Mr. Standfast

by Valorie L. Tolopilo ©


I have asked my dear wife to contribute the opening article. She penned a short tribute to my dad (Anthony Tolopilo) who passed away eight and a half years ago. I (Marcelo) will never forget a few days before the Lord called my father home. He woke up with a deep impression that the Lord would take him that same day, before the morrow. He was not a prophet; he was off by four days. That following morning, I arrived at his bedside to serve him breakfast.

He awoke, looked up at me and with a glint of surprise in his eyes and in his thick Argentine accent said, “You still here! I no in heaven.” Dad lightened my load with humor to the very end. More importantly, he taught me how to live even as he lay dying. His soul was continually longing for the presence of Jesus. Among his very last words, he joyfully professed to us were, “Pues para mí, el vivir es Cristo y el morir es ganancia.” …”For to me, to live is Christ and to die is gain” (Philippians1:21).

Here then is Val’s article: Mr. Standfast

I recently ran across some reflections I wrote in a journal in the days preceding my father-in-law’s home-going to heaven.

Journal entry: September 2013

“I have been attending daily at the bedside of my father-in-law who is dying. His 5′ 7” 135 pound frame has shrunk down to less than 90 pounds. He is no longer able to move his legs and can barely move his arms. Understandably, he is completely bed bound and needs help moving from side to side to prevent bed sores. We have been given the blessing of toiling with him, as it were to the river’s edge, that great, wide, deep river that Bunyan describes. There is yet a work to be done, a dai ly surrendering to the Father’s will and timing. Watching my father-in-law “walk” this path has been a teaching time for my soul…his patience in suffering, his thankfulness and gentleness. God has given us times of sweet conversations… recollections of childhood memories, prayers and hopes for those whom he loves, yes, all mixed in with times of confusion, worry about his glasses, waking up at 3:00 in the morning and thinking it’s midday…”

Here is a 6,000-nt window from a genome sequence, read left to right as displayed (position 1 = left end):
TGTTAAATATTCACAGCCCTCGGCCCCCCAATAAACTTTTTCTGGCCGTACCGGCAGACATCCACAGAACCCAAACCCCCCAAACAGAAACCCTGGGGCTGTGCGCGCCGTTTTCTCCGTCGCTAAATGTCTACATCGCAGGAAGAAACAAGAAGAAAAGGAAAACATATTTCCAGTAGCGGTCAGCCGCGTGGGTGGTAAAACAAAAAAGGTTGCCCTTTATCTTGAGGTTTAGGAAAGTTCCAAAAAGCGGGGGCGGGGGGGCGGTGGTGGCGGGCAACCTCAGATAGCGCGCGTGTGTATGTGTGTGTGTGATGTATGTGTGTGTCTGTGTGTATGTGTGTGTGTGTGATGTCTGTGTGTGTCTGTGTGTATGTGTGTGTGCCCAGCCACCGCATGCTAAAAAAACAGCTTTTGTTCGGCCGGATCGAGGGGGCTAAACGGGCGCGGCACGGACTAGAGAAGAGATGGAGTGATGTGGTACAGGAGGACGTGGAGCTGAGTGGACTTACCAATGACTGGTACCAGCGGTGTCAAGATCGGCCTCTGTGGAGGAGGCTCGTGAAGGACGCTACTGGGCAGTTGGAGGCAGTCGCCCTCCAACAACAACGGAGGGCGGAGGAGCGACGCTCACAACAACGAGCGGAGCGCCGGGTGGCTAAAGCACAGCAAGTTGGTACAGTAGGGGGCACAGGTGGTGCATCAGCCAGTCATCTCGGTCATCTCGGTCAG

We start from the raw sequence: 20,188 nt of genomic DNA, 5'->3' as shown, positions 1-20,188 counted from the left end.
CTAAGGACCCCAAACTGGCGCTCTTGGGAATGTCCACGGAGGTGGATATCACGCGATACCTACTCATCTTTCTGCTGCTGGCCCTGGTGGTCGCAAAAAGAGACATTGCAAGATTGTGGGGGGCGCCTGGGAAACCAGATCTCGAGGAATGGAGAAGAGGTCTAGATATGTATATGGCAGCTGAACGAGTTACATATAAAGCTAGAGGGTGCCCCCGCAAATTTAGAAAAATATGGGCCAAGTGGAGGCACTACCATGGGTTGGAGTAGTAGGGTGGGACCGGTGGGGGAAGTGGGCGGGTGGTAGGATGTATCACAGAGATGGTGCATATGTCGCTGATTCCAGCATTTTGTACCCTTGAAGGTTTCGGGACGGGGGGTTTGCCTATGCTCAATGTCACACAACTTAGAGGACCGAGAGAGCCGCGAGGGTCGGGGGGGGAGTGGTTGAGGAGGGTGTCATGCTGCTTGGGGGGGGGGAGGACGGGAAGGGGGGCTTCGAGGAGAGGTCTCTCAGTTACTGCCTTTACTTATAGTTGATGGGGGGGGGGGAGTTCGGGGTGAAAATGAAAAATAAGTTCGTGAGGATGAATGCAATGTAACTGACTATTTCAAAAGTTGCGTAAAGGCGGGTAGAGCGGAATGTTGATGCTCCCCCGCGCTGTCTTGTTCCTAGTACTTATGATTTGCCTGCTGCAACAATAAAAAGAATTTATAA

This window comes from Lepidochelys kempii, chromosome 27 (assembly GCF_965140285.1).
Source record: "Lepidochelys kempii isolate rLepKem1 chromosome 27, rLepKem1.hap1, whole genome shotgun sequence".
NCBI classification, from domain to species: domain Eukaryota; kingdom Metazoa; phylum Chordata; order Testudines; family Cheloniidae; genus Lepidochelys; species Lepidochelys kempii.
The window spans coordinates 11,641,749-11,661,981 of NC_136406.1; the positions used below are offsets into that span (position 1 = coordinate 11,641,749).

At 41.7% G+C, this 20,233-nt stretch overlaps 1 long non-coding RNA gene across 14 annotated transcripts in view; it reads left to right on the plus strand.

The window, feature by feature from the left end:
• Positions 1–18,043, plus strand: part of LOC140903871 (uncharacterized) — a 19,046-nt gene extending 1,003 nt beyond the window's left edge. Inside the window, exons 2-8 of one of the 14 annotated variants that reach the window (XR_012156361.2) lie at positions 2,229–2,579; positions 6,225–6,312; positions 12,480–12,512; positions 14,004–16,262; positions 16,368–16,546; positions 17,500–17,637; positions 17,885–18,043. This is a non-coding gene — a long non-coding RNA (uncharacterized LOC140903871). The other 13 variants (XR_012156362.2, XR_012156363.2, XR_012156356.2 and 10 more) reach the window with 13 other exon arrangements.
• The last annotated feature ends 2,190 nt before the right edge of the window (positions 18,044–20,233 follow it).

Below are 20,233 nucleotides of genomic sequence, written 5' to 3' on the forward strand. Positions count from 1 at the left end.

We did toil to the river’s edge with Anthony–”Abuelito”–and watched as he passed over to the other side. These words describing Mr. Standfast (from Pilgrim’s Progress) seemed written just for him…

When Mr. Standfast had thus set things in order, and the time being come for Him to haste him away, he also went down to the River. Now there was a great calm at that time in the River; wherefore Mr. Standfast, when he was about halfway in, stood a while, and talked to his companions that had waited upon him thither: And he said,

“This River has been terror to many, yea, the thoughts of it also have often frighted me; but now methinks I stand easy… The waters indeed are to the palate bitter, and to the stomach cold; yet the thoughts of what I am going to, and of the conduct that waits for me on the other side, doth lie as a glowing coal at my heart.

“I see myself now at the end of my Journey; my toilsome days are ended. I am going now to see that Head that was crowned with thorns, and that Face that was spit upon for me. I have formerly lived by hear-say and Faith; but now I go where I shall live by Sight, and shall be with Him in whose company I delight myself. I have loved to hear my Lord spoked of; and wherever I have seen the print of His shoe in the earth, there I have coveted to set my foot too.

“His Name has been to me as a civet-box; yea, sweeter than all perfumes. His Voice to me has been most sweet; and His Countenance I have more desired than they that have most desired the light of the Sun. His Word I did use to gather for my food, and for antidotes against my faintings. He has held me, and… kept me from mine iniquities; yea, my steps hath He strengthened in His Way.”

As Marcelo said, it has been 8 and a half years since Anthony slipped from our presence into the arms of Jesus. We still feel his absence; yet, to be absent from the body is to be present with the Lord and so we draw comfort and joy from this reality, though a part of us is missing. While we await that grand reunion around the throne of Christ, we remember that…

“No man is an island, entire of itself; every man is a piece of the Continent, a part of the main: if a clod be washed away by the sea, Europe is the less, as well as if a promontory were, as well as if a manor of thy friends or of thine own were; any man’s death diminishes me, because I am involved in Mankind: and therefore never send to know for whom the bell tolls; it tolls for thee.” (John Donne)

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